While a private gondola ride in Venice is quite the splurge at 80 Euro per boat, we do believe it can absolutely be worth it depending on your budget and the length of your trip!
That being said, boarding a gondola in one of the most crowded sections of Venice, such as anywhere within a short walk of the Rialto Bridge or Piazza San Marco, is a mistake.
There, you’ll likely end up in a line of gondolas all proceeding down the same path, ending up with something that more resembles a theme park ride than a once-in-a-lifetime experience!
For that reason, we recommend taking your gondola ride in a quieter neighborhood–and Dorsoduro is the perfect option.
Our first-ever Venetian gondola ride left from right in front of the Gallerie dell’Accademia, and we loved the combination of drifting through small canals, getting to go into the Grand Canal, and having few other gondolas around.
We cover planning the perfect gondola experience for you in more detail in our guide to gondola rides in Venice!
Step inside the beautiful Ca’Rezzonico.
Located right along the Grand Canal in Dorsoduro, this stunning Venetian palazzo is a delight to visit and doesn’t attract many crowds.
The palazzo itself has its roots in the 1600s, but a tumultuous history–bankruptcies, families dying out–led to the building being more or less an empty shell when the city of Venice acquired it in 1935.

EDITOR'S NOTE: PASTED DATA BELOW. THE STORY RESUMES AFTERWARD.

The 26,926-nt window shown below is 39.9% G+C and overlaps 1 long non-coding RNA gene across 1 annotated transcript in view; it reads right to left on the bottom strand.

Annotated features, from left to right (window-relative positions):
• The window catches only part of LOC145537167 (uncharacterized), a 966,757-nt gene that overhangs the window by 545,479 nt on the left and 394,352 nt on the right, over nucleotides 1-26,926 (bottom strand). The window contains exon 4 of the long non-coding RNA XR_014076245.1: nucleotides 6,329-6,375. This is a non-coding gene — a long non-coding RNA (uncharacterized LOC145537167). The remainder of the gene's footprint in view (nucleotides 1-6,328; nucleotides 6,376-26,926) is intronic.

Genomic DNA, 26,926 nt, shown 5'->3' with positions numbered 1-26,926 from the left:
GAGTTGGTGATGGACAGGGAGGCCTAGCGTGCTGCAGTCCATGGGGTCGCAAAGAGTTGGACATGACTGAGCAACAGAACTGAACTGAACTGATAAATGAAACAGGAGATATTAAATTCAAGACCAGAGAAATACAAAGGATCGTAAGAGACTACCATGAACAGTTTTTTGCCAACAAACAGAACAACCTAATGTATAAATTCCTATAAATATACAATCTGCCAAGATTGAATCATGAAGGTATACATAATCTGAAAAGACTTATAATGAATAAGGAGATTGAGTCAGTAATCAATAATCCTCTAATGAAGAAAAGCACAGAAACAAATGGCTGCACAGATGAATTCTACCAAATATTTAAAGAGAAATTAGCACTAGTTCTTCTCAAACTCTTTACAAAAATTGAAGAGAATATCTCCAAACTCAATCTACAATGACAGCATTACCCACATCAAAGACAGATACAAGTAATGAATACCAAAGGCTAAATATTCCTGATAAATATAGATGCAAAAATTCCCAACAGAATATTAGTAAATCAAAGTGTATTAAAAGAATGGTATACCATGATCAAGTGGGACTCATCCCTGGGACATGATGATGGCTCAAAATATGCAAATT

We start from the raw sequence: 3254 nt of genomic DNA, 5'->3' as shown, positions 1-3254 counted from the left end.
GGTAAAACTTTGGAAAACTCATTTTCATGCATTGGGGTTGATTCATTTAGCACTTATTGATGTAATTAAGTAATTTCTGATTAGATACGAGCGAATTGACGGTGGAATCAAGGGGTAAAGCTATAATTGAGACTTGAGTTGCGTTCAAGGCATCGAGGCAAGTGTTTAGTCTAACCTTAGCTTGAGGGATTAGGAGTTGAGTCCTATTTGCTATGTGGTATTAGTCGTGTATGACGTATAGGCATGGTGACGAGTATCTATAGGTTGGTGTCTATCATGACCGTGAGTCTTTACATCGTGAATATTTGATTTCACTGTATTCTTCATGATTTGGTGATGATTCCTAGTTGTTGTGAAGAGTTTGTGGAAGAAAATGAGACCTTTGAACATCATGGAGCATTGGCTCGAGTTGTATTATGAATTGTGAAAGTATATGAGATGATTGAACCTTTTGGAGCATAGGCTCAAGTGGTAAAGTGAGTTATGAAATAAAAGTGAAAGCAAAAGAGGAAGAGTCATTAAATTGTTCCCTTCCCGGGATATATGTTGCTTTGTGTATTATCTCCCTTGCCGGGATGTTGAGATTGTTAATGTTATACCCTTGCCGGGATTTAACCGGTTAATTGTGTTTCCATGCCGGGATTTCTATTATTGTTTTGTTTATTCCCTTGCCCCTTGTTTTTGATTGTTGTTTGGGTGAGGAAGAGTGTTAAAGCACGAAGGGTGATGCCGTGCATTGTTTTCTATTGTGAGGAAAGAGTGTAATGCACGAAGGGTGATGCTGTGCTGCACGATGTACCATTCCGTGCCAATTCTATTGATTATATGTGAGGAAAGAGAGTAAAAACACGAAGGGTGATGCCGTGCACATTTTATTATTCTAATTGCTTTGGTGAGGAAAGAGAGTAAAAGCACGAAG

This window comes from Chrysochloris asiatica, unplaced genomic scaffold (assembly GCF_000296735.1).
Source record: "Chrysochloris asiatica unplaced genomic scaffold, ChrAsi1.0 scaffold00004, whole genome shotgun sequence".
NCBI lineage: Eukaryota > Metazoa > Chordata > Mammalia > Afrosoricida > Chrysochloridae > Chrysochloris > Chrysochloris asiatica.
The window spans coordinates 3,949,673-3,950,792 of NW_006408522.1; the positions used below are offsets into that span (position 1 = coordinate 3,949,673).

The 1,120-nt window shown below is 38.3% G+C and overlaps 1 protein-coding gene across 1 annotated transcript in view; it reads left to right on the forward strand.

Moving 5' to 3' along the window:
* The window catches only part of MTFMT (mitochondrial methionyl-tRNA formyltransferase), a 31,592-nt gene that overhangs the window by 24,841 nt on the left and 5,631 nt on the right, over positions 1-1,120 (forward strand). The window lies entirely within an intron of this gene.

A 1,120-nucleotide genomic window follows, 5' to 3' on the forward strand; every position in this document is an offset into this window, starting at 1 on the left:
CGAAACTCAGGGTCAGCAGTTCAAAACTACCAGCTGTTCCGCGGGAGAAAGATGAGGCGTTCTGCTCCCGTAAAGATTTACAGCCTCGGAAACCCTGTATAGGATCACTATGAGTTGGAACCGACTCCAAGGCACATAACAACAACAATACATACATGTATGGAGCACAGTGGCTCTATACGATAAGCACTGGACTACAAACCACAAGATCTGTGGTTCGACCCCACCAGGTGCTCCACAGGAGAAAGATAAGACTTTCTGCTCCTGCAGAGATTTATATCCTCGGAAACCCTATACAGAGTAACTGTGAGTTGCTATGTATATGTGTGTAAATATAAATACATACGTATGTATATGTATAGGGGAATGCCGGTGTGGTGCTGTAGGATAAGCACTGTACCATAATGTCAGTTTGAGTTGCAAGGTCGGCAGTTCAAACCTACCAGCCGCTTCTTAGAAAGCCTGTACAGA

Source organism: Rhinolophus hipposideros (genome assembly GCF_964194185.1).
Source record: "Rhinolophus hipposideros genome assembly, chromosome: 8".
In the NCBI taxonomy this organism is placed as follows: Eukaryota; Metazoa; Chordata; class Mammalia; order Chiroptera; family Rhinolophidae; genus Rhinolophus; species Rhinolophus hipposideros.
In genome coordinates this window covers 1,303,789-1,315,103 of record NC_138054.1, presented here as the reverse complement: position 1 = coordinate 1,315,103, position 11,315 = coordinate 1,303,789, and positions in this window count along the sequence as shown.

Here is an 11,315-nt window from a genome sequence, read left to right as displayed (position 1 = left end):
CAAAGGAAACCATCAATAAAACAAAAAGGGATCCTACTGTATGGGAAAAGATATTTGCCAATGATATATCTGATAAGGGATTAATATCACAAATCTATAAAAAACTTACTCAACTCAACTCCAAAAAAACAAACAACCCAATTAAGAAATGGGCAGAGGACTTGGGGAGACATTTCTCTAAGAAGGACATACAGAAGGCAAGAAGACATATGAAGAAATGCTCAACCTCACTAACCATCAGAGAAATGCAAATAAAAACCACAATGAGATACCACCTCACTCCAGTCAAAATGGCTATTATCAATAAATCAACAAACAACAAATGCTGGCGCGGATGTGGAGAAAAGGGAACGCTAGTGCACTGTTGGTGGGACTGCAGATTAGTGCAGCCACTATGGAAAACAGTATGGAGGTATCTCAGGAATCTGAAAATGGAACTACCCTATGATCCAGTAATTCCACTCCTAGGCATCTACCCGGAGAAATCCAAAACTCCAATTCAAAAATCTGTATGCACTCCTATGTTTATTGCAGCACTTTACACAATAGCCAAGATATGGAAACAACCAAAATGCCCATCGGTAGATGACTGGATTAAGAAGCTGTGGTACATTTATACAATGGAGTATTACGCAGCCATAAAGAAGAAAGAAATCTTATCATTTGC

Today, it houses the museum of 18th-century Venice, complete with beautiful frescoes, furnishings, paintings, and more.
… and the Grand Canal views are pretty magnificent, too.
If you’re looking for a gorgeous museum to visit where you have plenty of elbow room to appreciate the art, visiting Ca’ Rezzonico is one of the best places to visit in Dorsoduro.
Hop on a vaporetto to Giudecca.
Lying across the lagoon from the historic center of Venice, the island of Giudecca is also part of Dorsoduro.
Largely residential, Giudecca doesn’t offer much in the way of specific tourist attractions (though the Church of the Redeemer, featuring works by Tintoretto, is certainly worth a visit).
Mainly, though, visiting Giudecca today is about the atmosphere: made up of 8 small islands connected by pedestrian bridges, it’s a lovely place to wander, with some saying that exploring Giudecca is like experiencing what Venice would be without the tourists.
The views of the historic center of Venice from the edge of Giudecca are lovely, too, and it’s a great place to grab lunch or dinner!
The vaporetto ride to Giudecca can be as short as 3-4 minutes, making it easy to add to your sightseeing list.